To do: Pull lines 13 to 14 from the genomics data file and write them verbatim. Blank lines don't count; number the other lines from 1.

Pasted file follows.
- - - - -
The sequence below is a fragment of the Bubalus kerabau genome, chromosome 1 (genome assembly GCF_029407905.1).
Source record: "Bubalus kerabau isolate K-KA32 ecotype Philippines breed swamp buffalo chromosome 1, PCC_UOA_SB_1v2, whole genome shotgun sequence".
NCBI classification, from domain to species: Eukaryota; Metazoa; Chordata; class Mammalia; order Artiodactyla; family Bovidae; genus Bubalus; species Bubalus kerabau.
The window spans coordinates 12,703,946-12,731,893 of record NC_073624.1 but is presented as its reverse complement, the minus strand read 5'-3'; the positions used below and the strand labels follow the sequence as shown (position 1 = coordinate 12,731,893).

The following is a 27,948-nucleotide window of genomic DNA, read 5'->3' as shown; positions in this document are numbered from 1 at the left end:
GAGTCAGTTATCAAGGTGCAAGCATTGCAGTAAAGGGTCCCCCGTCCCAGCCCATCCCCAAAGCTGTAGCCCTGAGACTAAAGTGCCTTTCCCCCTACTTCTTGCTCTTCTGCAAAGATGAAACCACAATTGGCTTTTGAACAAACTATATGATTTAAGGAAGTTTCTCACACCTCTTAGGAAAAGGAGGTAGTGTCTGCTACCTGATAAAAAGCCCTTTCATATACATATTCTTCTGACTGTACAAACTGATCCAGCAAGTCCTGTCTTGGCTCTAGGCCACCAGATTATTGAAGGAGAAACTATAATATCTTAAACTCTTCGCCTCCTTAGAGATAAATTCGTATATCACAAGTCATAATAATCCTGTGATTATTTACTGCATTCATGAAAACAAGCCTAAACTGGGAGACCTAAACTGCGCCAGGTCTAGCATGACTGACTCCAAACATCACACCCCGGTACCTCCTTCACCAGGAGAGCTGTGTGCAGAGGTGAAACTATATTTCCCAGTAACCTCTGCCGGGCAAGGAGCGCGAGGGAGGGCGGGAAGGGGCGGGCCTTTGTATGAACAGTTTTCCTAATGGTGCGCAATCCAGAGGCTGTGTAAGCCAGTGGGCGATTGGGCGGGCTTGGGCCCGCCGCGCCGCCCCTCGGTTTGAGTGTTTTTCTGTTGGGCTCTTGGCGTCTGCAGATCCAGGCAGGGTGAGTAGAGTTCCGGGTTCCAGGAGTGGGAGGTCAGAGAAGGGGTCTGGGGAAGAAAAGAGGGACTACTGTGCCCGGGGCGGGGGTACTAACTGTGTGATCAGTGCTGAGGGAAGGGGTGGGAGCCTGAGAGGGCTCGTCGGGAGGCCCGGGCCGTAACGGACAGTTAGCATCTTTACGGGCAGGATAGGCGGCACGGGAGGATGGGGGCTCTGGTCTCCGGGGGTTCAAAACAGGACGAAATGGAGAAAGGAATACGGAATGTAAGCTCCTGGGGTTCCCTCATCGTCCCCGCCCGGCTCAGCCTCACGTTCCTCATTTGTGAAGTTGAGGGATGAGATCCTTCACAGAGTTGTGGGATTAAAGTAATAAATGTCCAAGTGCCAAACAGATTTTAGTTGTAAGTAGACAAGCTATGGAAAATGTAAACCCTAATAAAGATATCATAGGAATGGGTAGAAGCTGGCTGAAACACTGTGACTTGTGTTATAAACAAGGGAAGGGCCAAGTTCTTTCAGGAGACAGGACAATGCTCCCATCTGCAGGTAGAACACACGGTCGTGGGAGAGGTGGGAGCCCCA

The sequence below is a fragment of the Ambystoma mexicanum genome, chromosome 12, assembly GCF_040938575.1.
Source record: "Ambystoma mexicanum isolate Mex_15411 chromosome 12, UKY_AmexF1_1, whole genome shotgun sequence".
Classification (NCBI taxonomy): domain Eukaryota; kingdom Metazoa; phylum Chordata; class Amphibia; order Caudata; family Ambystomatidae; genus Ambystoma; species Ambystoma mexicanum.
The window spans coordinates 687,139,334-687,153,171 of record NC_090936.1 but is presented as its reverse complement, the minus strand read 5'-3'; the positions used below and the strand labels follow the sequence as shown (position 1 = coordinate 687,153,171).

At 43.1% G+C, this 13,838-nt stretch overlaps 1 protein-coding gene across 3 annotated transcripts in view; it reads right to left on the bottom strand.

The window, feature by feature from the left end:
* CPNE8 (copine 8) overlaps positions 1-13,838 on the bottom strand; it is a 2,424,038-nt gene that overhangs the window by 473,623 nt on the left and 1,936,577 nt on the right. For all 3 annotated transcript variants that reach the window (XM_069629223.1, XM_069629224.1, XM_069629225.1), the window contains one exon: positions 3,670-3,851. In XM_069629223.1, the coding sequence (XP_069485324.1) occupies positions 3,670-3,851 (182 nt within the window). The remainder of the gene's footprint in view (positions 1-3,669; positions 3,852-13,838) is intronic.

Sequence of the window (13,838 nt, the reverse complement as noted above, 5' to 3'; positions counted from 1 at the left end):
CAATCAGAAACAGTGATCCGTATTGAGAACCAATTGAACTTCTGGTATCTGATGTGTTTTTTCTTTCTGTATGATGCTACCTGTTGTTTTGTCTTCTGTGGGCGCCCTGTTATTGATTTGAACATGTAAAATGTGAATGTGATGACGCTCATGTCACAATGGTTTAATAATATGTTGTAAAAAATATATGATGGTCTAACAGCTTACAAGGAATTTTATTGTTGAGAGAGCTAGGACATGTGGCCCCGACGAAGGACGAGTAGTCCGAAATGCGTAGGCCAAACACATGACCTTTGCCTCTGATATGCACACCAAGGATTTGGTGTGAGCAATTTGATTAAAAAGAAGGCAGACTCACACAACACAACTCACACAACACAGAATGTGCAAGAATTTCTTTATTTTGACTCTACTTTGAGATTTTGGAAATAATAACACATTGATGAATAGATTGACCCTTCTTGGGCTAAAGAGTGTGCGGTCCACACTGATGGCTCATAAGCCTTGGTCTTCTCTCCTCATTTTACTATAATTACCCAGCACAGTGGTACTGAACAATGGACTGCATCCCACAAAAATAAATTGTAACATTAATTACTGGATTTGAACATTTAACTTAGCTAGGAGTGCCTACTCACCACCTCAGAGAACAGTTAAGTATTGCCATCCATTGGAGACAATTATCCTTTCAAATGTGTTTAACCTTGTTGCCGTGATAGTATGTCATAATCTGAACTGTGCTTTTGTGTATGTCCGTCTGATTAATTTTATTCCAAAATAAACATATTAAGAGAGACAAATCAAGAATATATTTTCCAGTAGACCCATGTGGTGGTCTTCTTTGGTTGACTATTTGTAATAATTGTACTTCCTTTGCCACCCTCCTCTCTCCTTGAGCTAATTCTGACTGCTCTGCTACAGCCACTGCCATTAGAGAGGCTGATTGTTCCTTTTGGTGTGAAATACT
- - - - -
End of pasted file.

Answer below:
* CPNE8 (copine 8) overlaps positions 1-13,838 on the bottom strand; it is a 2,424,038-nt gene that overhangs the window by 473,623 nt on the left and 1,936,577 nt on the right. For all 3 annotated transcript variants that reach the window (XM_069629223.1, XM_069629224.1, XM_069629225.1), the window contains one exon: positions 3,670-3,851. In XM_069629223.1, the coding sequence (XP_069485324.1) occupies positions 3,670-3,851 (182 nt within the window). The remainder of the gene's footprint in view (positions 1-3,669; positions 3,852-13,838) is intronic.

Sequence of the window (13,838 nt, the reverse complement as noted above, 5' to 3'; positions counted from 1 at the left end):